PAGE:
‘The only possible relationship to the university today is a criminal one’. — Fred Moten and Stefano Harney Harney, The Undercommons: Fugitive planning and Black Study, 2003
In his classic manifesto for decolonisation, Wretched of the Earth, Frantz Fanon wrote of the spatial administration and organisation of the colonial city — a ‘compartmentalised world’ marked by racial segregation and architectures of control and surveillance. Fanon demonstrated that there is always necessarily a spatial and visual dimension to the colonial project and thus, too, with the project of decolonisation, emphasising that the struggle for decolonisation as a ‘programme of complete disorder’ also demands a complete visual and spatial re/disordering of the colonial city.
What then does it mean to decolonise education? What is the spatial ordering of art education today? One need not look far to see the ways in which it has mimicked the processes and philosophies of colonialism, as Fanon had predicted the national bourgeoisie would.
Today we may study the architectures and spatialities of Karachi’s art institutions in the persistence of coloniality. From the Indus Valley School of Art’s bizarre appropriation and relocation to Clifton of a historical Khaaradar building, to NAPA’s occupation of evacuee property, to Karachi University’s strategic location on the margins of the city so as to distance student politics and organising as far as possible from the city centre. Policed by Rangers and surrounded by barriers, our art institutions today display their investment in reproducing and subjecting their student bodies to the daily humiliations and disciplining of, hegemonic power structures and relations.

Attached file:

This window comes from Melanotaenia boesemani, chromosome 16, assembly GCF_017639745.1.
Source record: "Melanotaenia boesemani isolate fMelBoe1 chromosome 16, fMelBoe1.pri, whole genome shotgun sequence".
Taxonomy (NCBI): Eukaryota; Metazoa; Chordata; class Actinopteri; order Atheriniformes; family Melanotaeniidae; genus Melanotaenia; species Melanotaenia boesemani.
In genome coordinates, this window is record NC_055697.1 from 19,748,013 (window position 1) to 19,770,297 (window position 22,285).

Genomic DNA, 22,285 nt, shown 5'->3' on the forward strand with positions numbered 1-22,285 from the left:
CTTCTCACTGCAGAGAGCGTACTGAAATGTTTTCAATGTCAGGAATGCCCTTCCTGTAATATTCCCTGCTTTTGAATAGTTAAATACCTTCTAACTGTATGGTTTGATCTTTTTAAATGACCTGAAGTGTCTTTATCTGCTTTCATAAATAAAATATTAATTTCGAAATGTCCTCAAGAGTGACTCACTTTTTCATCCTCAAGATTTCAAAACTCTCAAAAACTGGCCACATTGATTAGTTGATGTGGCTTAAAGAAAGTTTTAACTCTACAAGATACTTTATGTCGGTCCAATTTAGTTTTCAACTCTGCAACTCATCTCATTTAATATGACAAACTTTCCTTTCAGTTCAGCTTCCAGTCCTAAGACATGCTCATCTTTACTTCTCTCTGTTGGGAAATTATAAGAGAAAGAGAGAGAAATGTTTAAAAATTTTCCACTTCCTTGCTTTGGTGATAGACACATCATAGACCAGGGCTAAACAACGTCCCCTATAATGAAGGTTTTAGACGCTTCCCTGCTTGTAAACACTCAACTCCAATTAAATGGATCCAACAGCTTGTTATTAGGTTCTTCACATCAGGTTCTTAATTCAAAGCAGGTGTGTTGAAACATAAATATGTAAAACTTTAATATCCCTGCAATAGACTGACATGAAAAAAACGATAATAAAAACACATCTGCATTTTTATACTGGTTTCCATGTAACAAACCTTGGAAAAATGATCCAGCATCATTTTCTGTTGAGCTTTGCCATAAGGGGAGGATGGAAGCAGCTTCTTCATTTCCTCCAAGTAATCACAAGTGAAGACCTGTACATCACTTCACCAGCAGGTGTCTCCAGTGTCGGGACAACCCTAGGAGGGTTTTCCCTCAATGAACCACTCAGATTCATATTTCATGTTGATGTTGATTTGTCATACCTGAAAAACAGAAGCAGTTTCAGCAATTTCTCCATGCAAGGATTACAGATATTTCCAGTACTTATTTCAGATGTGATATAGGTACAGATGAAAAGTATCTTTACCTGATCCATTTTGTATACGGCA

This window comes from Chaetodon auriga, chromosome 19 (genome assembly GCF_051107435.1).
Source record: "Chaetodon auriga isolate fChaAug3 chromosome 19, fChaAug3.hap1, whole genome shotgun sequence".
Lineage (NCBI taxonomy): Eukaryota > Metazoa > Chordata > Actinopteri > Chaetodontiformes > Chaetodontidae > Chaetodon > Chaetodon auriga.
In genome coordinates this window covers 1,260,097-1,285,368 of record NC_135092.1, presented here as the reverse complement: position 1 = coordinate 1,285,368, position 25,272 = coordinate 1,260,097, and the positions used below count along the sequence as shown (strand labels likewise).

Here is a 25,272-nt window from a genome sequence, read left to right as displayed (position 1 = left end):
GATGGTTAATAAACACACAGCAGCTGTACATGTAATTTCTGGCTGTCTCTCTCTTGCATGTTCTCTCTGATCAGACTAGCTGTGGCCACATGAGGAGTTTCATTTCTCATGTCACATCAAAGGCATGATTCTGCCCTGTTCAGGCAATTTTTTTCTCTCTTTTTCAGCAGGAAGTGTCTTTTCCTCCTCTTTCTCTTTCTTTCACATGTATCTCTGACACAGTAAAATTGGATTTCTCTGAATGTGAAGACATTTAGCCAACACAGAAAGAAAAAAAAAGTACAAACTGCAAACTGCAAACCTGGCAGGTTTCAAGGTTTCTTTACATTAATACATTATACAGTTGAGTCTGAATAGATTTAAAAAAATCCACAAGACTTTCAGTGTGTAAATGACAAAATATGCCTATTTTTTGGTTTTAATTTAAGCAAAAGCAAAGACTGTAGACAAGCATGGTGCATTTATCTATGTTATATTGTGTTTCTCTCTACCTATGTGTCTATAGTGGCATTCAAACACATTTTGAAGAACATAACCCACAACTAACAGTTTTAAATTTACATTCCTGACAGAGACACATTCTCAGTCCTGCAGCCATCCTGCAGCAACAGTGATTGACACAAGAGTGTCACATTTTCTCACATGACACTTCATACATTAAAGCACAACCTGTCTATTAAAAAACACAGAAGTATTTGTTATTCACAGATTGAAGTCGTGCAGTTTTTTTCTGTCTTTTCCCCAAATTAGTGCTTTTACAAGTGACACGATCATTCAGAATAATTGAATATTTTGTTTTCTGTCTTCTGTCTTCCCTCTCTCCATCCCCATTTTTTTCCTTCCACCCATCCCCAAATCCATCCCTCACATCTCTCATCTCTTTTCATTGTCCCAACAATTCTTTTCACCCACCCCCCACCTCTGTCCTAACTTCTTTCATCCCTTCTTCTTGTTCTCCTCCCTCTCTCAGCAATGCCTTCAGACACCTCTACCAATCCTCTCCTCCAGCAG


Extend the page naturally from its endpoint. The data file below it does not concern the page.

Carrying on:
In Decolonising Knowledge and the Question of the Archive, Achille Mbembe writes: “Decolonising the university starts with the de-privatisation and rehabilitation of the public space … It starts with a redefinition of what is public, i.e., what pertains to the realm of the common and as such, does not belong to anyone in particular because it must be equally shared between equals. The decolonisation of buildings and public spaces is therefore not a frivolous issue ... Decolonisation of buildings and of public spaces is inseparable from democratisation of access.”
Describing the classroom as a site of decolonisation Mbembe argues for ‘classrooms without walls’, “We need to reinvent a classroom without walls in which we are all co-learners; a university that is capable of convening various public forums that become points of convergence of and platforms for the redistribution of different kinds of knowledge.”
We seek then, in the Karachi Art Anti University, not to build structures or walls, but a refuge. To build what Fred Moten and Stefano Harney call ‘the fugitive public’ — to flee the halls and corridors of institutionalised education and instead occupy and claim street and public space in the city as sites of study. To embrace and understand ‘study’ to quote Moten, ‘is a form of sociality instead of alienation’. To situate ourselves in our larger social context instead of barricading ourselves from it, to learn, seek and produce knowledge collectively while exploring new ways of inhabiting, knowing and being with the city, and being with each other.
Published in Dawn, Sunday Magazine, August 2nd, 2015